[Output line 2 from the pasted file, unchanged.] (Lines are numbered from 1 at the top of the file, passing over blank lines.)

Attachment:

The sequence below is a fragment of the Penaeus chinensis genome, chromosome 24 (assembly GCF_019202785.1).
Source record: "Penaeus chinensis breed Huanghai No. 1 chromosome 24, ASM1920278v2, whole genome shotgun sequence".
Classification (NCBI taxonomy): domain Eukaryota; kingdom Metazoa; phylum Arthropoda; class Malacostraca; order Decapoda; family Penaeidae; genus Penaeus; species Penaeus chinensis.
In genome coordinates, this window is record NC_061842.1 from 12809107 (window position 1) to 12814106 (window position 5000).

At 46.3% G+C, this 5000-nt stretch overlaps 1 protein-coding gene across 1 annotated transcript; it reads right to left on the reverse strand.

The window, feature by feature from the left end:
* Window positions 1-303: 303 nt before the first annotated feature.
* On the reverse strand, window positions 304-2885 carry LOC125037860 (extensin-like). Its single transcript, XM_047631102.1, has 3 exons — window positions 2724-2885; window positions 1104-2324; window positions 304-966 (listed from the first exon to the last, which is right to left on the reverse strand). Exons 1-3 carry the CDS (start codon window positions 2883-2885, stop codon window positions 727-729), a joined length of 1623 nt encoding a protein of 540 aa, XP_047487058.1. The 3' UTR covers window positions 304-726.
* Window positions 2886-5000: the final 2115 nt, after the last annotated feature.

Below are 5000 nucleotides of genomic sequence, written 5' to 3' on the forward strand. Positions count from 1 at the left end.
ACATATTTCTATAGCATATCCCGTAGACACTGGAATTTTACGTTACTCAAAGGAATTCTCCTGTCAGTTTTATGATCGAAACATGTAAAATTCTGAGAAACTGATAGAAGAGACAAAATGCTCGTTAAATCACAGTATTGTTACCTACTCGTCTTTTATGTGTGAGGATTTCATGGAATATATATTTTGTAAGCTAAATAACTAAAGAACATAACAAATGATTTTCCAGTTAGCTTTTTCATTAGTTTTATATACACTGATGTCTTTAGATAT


Source record: "Penaeus chinensis breed Huanghai No. 1 chromosome 24, ASM1920278v2, whole genome shotgun sequence".